Alabamians interested in birding -- or just enjoying nature -- have a great resource in the Alabama Birding Trails System, a collection of 270 birding sites around the state that are accessible to the public. Some are well-known, such as Dauphin Island on the Gulf Coast and Wheeler National Wildlife Refuge in North Alabama. Others are tiny gems where birds are just waiting to be discovered.
I love to bird such places as Wheeler and Dauphin Island. As I have noted many times, it's hard to beat Wheeler in the winter when rare Whooping Cranes and thousands of waterfowl can be seen there. In spring and fall, Dauphin Island is one of the best places in the United States to see warblers and other migrating birds.
But recently I've been working with a group of outstanding birders on a joint project of the Alabama Ornithological Society and eBird to improve reporting of bird sightings on eBird from 16 Alabama counties that have few bird lists posted online. eBird is an online site where birders can file birding lists, thus building a valuable database for bird science. As ornithological research comes more and more to rely on eBird data, these rural counties where there are relatively few reports could become an issue.
As I have visited many of these counties in recent weeks, I have become a fan of another type of Birding Trail site -- the many public fishing lakes scattered around rural Alabama. As an example of these sites, I am going to focus on three I've visited recently.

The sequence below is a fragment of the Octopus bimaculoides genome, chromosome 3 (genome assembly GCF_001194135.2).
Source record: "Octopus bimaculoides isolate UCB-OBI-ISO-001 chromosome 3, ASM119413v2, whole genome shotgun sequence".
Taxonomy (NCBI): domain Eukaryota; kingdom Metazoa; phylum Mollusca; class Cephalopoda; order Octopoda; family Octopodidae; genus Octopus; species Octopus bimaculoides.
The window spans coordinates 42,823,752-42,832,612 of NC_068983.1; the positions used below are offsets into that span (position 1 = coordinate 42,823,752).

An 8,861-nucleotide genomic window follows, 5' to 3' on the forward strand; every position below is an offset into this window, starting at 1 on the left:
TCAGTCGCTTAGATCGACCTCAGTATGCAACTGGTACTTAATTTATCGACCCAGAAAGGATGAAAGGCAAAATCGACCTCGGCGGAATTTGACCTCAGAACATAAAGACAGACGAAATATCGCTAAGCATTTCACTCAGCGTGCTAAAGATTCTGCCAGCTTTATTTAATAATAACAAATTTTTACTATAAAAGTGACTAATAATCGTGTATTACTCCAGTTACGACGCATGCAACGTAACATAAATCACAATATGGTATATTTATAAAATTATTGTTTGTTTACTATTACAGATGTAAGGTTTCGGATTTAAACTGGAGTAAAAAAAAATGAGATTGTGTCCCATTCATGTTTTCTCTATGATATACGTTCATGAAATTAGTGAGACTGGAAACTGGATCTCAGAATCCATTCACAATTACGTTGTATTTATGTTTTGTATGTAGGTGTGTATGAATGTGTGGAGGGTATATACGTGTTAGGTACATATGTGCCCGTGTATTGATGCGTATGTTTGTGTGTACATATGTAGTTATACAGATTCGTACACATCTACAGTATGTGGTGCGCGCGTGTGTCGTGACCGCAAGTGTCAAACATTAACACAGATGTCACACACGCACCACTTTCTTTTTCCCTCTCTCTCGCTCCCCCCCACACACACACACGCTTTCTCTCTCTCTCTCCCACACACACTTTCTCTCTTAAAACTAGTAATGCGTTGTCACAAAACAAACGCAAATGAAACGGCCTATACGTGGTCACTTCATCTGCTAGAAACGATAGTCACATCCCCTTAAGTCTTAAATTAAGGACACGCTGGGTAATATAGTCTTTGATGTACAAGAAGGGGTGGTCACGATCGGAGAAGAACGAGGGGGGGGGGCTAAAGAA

Each of these three lakes is also a site on the Alabama Birding Trails System. But there are others that are not trail sites, but still offer relatively good birding, especially at the right time of the year. An example is the Coffee County Public Lake, which is comparable to these three both for birding, fishing, or picnicking.
Crenshaw County Public Lake: Each summer day, thousands of Alabamians driving to the Florida Panhandle beaches on U.S. 331 drive past this small fishing lake just south of Luverne without giving it a second thought. But for birders, it's a great place to take a break and spend 30 minutes birding.
The lake covers about 50 acres, and in the winter is home to a variety of ducks and Pied-Billed Grebes. But year round, you're likely to see herons and egrets around the edges of the lake. On a recent visit, I saw Barn Swallows and Purple Martins swooping over the lake, and a Belted Kingfisher doing its fishing on the far side of the lake from its human counterparts.
But it is in the wooded areas near the lake that I have had my best birding. Early this month I saw Eastern Phoebes, Wood-Pewees, Eastern Kingbirds, Red-Bellied and Red-Headed woodpeckers, and a Northern Flicker on the road as it curves away from the lake before turning back to the lake office. (See photos.)
Also, don't forget to look for birds on the short road from U.S. 331 to the lake gate. Earlier this year I saw a Pileated Woodpecker darting from tree to tree, heard a Wood Thrush in the brush near the small creek that the road passes over, as well as seeing and hearing Titmice and Nuthatches in the trees.
Walker County Public Lake: Again, this is a site that is readily accessible from a heavily traveled highway -- in this case, Interstate 22 between Birmingham and Memphis. The large lake is surrounded by a mixed pine and hardwood forest that provides excellent birding.